Some ideas may be the result of inspiration, but one of our best was born more out of desperation. "You Deserve a Break Today," which we launched for McDonald's in 1971, was later named jingle of the century by Advertising Age. But it almost never happened.
At the Needham, Harper & Steers agency in Chicago, we won the McDonald's account in a pitch where no creative work was allowed. But we had gathered research confirming that consumers in those days needed an escape from the humdrum and sameness of their lives. Moms needed an escape from meal planning, dads needed relief from the high price of eating out, kids needed a respite from broccoli and table manners, and on and on. Folks needed a getaway from their daily routines.
So, if folks needed a getaway, how about likening McDonald's stores (that's what they were called then) to enticing island getaways where the people are friendly, the food is fabulous, and the whole delightful experience is easily affordable. A perfect metaphor! "Come to the McDonald's Islands." We wrote a hooky jingle with an island beat. McDonald's loved it, and off we went to Hollywood to film it.
After a day of shooting, a call came from McDonald's legal department. It seems a chain of root-beer stands somewhere in the Midwest was marketing its locations as "Islands of Pleasure." Stop the cameras! We have no campaign!
Air dates were looming when I flew to New York and met with Sid Woloshin, the music producer who had created lots of music I liked, including a soaring anthem for a famous airline, "Pan Am Makes the Goin' Great."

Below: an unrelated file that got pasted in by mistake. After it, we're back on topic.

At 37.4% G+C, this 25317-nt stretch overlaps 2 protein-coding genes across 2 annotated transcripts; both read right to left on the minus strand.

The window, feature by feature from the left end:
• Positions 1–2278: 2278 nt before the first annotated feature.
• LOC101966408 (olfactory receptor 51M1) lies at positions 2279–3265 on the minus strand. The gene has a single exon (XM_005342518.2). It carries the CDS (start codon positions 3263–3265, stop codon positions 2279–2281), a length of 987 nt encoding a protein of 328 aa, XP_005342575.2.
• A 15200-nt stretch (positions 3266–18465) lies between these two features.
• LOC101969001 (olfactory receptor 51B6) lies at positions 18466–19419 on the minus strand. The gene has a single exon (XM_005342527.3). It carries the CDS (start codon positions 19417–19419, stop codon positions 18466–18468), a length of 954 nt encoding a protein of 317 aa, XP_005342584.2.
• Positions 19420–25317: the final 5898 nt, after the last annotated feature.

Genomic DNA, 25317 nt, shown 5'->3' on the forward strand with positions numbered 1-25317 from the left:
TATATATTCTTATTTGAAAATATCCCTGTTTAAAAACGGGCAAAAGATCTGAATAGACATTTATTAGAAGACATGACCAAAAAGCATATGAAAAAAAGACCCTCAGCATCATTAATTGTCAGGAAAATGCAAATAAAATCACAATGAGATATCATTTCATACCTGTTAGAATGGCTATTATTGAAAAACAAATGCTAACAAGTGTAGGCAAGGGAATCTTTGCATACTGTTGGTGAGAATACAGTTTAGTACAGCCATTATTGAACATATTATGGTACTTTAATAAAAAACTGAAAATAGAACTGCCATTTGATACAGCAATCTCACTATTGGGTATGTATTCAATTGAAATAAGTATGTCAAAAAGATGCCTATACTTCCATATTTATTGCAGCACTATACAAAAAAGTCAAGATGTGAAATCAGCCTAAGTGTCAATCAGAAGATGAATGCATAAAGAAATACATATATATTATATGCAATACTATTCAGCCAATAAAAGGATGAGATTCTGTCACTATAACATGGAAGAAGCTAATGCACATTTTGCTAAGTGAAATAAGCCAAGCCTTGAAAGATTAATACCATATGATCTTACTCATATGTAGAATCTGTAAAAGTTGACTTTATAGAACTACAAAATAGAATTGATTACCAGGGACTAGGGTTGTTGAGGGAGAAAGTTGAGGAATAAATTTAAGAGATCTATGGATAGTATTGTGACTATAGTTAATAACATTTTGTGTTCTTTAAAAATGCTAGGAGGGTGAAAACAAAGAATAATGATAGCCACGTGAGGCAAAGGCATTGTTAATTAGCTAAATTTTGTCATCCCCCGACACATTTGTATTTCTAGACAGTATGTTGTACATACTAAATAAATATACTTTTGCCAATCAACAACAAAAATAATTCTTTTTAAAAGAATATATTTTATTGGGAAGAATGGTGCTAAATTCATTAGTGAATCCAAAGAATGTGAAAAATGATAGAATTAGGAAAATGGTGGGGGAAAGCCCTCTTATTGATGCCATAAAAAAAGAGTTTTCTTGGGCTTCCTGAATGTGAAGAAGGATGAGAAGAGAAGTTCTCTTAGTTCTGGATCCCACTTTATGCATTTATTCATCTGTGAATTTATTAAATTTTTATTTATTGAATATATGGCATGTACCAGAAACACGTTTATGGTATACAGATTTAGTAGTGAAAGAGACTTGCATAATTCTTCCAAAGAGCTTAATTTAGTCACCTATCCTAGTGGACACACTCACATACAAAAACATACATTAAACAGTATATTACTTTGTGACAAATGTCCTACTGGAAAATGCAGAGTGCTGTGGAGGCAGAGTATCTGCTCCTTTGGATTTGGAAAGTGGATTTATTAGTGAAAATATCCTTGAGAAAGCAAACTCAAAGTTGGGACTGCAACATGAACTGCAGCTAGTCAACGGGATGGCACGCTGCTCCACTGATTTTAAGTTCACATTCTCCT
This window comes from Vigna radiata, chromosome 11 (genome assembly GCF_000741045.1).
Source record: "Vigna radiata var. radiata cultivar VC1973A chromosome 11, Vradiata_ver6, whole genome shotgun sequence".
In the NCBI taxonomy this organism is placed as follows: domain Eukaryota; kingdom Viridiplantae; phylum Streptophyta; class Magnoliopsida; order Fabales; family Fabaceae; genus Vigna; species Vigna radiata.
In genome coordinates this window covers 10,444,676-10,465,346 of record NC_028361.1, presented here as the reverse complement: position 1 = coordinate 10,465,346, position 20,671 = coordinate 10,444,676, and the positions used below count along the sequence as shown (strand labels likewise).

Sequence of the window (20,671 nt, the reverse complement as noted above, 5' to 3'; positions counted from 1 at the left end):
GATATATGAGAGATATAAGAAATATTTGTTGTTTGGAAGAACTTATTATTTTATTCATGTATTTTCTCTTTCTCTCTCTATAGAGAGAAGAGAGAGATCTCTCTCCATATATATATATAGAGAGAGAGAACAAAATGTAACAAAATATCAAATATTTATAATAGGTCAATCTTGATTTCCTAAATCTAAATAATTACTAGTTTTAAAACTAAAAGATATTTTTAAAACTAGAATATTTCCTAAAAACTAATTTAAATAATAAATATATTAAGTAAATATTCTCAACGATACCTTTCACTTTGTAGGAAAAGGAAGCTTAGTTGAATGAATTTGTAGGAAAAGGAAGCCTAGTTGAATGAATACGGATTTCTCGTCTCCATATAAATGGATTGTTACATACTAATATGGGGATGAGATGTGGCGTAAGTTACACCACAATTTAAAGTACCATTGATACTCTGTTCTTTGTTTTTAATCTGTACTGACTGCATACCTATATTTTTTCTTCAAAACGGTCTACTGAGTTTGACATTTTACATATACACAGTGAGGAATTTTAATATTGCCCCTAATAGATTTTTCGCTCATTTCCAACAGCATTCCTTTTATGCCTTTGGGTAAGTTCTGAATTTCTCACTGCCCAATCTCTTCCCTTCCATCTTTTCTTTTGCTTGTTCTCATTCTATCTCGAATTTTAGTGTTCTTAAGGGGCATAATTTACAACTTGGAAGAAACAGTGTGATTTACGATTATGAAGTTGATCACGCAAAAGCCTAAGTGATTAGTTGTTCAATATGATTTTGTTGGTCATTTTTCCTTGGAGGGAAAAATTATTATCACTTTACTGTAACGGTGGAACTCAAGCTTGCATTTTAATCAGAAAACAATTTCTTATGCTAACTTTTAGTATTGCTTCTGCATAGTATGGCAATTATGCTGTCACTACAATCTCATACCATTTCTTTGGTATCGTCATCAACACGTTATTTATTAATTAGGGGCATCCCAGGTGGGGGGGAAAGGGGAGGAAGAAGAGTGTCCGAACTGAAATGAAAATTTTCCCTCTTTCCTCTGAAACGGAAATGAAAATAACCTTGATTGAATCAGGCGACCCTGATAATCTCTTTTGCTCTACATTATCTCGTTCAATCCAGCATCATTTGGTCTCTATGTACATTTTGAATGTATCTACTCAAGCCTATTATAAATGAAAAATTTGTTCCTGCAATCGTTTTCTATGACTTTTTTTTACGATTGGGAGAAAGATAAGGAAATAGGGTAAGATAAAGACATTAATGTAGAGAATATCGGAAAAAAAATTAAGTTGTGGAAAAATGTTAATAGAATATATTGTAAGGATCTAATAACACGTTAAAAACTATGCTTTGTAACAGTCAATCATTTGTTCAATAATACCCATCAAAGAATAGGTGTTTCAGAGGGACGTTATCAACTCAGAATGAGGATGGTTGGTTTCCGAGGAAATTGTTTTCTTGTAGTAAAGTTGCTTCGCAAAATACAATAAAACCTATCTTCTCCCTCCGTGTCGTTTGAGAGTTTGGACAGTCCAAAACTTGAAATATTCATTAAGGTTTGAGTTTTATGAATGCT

Sid asked, "Do you have a line?"
"Not exactly," I replied. "We want people to 'get away' to McDonald's."
Sid started writing music, and we began writing lyrics ending with a new tagline: "We're so near yet far away. So get up and get away to McDonald's." We fleshed out a full song, recorded it and presented it to a client who loved the feeling but questioned the tagline.
We tried to explain: "It's like the Islands. We're very near geographically, yet far away psychologically." McDonald's wasn't buying.
So now, desperation really sets in. We think maybe we've sold a campaign, but our jingle now has seven naked notes, urgently in need of new words.
We went back into the research and noticed the word "break" used to describe the getaway that women said they needed. Break! That's it! Which note gets the word break? And what are the words that surround it?
"Break away," "Take a break," "Take a break today" and, finally, "You deserve a break today. So get up and get away to McDonald's!"
We were off and running with a soon-to-be-famous campaign, more the result of desperation and perspiration than a quick lightning strike of inspiration.
Muse is collecting unforgettable stories from the past 60 years of advertising to mark the 60th anniversary of the Clio Awards. See more essays from our #Clio60 series:
• "Motel 6, Tom Bodett and the Ad Campaign That Put Us on the Map" by Stan Richards
• "The Phone Call" by Lee Clow